I am learning calculus now I want to type up everything I now about this subject. All solutions written below, if no source is mentioned, are my solutions so if someone find an error in the solutions, please tell me. By the way, thanks to Luca Trevisan’s LaTeX to WordPress, I now don’t have to write LaTeX in WordPress format anymore, which is very convenient.

** 1.1. Definition of limits of function **

For me, the precise definition of limits is a bit hard to understand so I decided to reconstruct the whole thing by writing some of my guesses on why did mathematicians write the definition in this way. By the way, French mathematician, Augustin-Louis Cauchy (1789-1857) is the one who introduced into definition of limits.

Limit, the notation is understood vaguely as: as gets closer to , gets closer to a number . What does it mean by ‘get closer’? It is easier to understand if we imagine lies on a number line and suppose we pick an arbitrary point on the line. If we apply the term ‘ gets closer to ‘, we can understand it as distance from to on the number line decreases. Its distance is so saying gets closer to is the same as saying gets closer to . Note that for any distance , there are two possible on the number line that can satisfy that distance. What we care about is the distance from to not the position of , so using ‘ gets closer to ‘ is better than ‘ gets closer to ‘. Similarly to and we get a new definition:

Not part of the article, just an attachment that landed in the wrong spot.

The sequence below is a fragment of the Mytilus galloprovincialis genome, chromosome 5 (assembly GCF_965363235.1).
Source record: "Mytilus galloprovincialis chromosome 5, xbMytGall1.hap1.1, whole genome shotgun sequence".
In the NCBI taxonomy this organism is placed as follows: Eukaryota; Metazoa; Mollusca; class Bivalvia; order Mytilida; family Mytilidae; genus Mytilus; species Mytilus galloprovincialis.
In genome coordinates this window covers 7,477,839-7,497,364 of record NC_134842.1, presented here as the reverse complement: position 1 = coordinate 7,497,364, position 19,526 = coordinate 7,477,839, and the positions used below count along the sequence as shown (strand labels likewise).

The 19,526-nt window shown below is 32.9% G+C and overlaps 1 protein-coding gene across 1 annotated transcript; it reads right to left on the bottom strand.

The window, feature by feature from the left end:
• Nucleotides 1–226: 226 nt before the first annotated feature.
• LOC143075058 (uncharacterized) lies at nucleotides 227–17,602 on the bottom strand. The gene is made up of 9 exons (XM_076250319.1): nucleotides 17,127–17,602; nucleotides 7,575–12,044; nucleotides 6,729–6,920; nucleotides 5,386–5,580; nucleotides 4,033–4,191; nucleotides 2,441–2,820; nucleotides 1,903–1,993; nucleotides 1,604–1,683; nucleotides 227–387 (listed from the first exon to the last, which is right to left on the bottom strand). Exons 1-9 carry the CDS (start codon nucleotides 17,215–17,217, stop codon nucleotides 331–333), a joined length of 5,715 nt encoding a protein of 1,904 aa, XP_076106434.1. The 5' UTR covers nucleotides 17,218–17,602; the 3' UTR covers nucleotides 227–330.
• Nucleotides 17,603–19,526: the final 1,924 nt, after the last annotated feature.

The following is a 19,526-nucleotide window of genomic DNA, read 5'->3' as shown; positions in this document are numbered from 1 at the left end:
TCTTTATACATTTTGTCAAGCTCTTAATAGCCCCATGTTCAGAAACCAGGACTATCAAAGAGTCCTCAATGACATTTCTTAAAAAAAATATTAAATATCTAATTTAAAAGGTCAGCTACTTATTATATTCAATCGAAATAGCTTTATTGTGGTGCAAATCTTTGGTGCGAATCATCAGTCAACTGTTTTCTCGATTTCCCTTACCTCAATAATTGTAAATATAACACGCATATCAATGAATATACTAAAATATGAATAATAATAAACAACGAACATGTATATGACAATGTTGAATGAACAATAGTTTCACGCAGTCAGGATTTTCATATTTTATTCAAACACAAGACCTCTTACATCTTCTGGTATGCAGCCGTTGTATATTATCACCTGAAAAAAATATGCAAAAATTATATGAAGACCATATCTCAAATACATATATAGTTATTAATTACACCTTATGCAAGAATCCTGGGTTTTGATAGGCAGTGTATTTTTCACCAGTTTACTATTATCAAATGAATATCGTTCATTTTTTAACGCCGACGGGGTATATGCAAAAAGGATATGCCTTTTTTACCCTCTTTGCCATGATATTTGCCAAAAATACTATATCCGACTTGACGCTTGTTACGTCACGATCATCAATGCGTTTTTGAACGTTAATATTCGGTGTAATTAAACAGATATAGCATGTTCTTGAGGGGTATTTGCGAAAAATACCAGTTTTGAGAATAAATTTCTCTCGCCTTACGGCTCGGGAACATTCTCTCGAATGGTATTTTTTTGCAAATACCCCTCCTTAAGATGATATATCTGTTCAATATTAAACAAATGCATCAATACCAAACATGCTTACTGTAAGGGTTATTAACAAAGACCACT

Note that we can get as close to as we want by choosing appropriate , but we can’t guarantee the same thing for since depends on . Thus, firsly, in order for to be able to approach we need to be as small as we want. It is equivalent to saying:

For any there exists some so .

Secondly, we need the definition to say approaches as approaches . This means for small enough , must be bounded by some for all . For better understanding more about this argument, let’s assume the contrary, then as gets closer to , still does not have a bound for all . Say we find at has . We consider all in and follow that there must be an so and according to the assumption. Next consider all in and from our assumption, there exists so for . This keeps going and we can see that as gets closer to , gets larger, which contradicts to our aim that must approaches . Thus, we got the second part of the definition: